but I do not understand their being comfortable while their souls are in such suspense. I can comprehend the doubts which arise from jealousy and holy distrust, but I cannot understand the continuance of those doubts, without a desperate struggle to clasp the Saviour with the hands of faith, and say, “I know whom I have believed, and I am persuaded that he is able to keep what I have committed to him.” Do not rest, oh believer, until you have a full assurance of your interest in Christ. Let nothing satisfy you until, by the infallible witness of the Holy Spirit bearing witness with your spirit, you are certified that you are a child of God. Oh, do not trifle here; let no “perhaps,” and “could be,” and “if,” and “may be,” satisfy your soul. Build on eternal verities, and truly build upon them. Get the sure mercies of David, and surely get them. Let your anchor be cast into what is within the veil and see to it that your soul be linked to the anchor by a cable that will not break. Dear brothers and sisters in Jesus, I exhort and stir you up to get beyond these dreary “ifs”; abide no more in the howling wilderness of doubts and fears; cross the Jordan of distrust, and enter the Canaan of peace, where the Canaanite still lingers, but which does not cease to flow with milk and honey.

2. Our text mentions a taste — “If indeed you have tasted that the Lord is gracious”; and the apostle speaks of the duty of those men of taste who have received this special favour. These two things shall take up our time this morning — the taste, and the duties arising out of it; and before we conclude, we shall go back to the Psalm with which we commenced this morning, and address those who as yet have never tasted that the Lord is gracious, in the words of David — “Oh taste and see that the Lord is good!”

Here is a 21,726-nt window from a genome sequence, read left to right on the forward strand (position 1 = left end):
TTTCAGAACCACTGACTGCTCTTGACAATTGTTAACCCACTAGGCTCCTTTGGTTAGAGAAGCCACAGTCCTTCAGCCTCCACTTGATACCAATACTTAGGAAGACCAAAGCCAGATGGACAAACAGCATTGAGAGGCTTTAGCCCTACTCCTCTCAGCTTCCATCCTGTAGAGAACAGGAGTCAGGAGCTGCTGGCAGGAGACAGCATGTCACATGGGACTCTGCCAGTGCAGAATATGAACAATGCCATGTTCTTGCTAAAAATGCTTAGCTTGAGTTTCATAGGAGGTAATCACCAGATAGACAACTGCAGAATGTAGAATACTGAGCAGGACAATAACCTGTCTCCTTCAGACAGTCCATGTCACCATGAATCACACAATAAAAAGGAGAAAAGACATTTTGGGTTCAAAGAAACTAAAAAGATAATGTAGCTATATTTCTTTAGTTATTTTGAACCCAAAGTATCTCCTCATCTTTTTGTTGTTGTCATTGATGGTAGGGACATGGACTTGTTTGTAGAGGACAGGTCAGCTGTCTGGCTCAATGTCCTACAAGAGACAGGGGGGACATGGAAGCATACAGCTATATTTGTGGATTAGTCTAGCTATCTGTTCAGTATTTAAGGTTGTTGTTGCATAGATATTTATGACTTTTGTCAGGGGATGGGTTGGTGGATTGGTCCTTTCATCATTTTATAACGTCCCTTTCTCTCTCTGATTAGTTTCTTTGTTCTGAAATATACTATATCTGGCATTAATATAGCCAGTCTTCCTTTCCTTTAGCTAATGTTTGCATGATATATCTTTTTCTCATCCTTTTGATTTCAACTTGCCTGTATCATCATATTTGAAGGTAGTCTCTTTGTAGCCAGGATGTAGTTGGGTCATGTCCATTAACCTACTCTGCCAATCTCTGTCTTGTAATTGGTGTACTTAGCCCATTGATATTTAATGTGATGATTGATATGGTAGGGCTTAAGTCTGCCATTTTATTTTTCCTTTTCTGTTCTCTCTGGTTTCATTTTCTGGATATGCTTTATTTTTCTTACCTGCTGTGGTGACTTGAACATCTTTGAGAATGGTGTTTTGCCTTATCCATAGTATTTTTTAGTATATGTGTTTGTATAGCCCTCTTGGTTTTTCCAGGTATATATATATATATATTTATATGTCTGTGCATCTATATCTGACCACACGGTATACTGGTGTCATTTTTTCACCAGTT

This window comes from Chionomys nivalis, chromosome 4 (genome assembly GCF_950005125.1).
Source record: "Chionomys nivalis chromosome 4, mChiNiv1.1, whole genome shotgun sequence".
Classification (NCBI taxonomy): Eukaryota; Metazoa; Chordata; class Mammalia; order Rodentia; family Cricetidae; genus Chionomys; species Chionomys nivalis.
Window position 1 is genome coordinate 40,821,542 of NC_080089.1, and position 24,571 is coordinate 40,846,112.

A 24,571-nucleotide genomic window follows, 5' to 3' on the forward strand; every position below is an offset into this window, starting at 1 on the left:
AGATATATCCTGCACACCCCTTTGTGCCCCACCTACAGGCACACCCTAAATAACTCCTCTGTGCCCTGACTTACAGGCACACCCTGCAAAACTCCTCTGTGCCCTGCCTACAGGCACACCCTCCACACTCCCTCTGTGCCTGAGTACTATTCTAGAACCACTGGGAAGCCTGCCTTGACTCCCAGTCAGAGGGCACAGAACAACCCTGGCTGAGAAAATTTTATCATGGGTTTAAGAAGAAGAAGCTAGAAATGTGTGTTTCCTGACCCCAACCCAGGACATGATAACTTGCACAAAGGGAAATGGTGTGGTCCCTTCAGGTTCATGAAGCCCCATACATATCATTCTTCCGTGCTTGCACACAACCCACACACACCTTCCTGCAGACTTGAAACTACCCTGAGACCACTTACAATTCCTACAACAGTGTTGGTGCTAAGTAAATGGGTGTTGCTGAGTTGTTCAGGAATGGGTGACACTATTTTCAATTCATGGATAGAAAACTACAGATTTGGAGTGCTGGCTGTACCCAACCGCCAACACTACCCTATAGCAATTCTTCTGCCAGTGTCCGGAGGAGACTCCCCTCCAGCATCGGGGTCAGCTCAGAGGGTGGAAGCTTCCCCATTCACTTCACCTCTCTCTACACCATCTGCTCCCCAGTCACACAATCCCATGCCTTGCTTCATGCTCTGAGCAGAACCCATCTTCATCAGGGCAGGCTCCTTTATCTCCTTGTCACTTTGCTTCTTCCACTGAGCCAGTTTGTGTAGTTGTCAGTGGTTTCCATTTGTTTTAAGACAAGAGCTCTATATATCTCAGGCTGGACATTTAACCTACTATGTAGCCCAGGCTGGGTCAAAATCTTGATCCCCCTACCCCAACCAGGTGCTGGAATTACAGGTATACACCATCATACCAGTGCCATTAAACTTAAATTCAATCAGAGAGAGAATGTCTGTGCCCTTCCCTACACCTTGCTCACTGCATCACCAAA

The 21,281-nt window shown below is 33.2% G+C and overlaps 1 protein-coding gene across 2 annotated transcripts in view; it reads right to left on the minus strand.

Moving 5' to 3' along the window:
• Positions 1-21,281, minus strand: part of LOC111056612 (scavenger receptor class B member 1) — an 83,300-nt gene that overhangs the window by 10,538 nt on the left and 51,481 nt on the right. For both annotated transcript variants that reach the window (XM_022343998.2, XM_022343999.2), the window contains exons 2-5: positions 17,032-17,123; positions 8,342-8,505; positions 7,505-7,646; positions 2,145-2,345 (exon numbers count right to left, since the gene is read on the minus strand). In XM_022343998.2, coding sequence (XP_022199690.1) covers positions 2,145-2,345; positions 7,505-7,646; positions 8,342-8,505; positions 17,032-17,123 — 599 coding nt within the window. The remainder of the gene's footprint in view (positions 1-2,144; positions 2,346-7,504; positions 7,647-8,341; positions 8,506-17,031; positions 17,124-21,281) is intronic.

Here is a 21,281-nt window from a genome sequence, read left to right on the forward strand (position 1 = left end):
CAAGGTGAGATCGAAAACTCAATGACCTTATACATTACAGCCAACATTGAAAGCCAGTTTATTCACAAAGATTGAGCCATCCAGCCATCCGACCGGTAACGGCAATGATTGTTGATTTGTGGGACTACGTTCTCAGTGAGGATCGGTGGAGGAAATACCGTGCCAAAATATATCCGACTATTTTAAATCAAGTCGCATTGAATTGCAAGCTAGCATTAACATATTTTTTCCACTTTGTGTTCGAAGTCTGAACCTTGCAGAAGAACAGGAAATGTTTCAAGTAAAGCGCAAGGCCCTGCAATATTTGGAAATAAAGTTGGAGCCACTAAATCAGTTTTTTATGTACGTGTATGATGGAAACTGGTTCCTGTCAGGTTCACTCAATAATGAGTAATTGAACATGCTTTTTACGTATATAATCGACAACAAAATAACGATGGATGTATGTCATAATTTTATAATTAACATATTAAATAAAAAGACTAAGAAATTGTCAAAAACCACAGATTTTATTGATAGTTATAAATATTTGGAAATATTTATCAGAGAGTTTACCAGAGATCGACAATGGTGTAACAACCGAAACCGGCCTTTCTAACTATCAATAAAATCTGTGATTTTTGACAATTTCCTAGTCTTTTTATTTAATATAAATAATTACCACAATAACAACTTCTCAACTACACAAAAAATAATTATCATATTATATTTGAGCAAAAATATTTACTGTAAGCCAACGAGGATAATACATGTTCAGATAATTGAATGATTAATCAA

3. I. First, then, TASTE is prominent in the text.

4. I scarcely need to observe, that in Scripture, the Holy Spirit uses natural things as illustrations by which to set forth spiritual mysteries. Inasmuch as our language was ordained to speak the thoughts of the mind, and to describe the things of the body, it is not suitable in itself for the utterance of the things of the spirit. As much as the soul is higher than the body, so much superior is the spirit (that is, the new principle implanted in regeneration) to the mere soul which every man possesses; and, as you will clearly see, if our speech had only been made for the body, and had not been adapted for a being that had a soul, we would have been strangely embarrassed for the expression of our mental emotions; and now, as our speech only reaches to the natural soul, if we would speak of the higher thoughts and impulses of the inner and newborn spirit, we can only do so by using the words we employ concerning natural objects. In this way we do not so much describe spiritual things as they are in themselves, but bring them down to our comprehension. When we shall become pure spirit, we may have a spiritual language; when we are caught up to the third heaven, we shall use those words which now are not lawful for a man to utter, spiritual words suitable for spiritual things.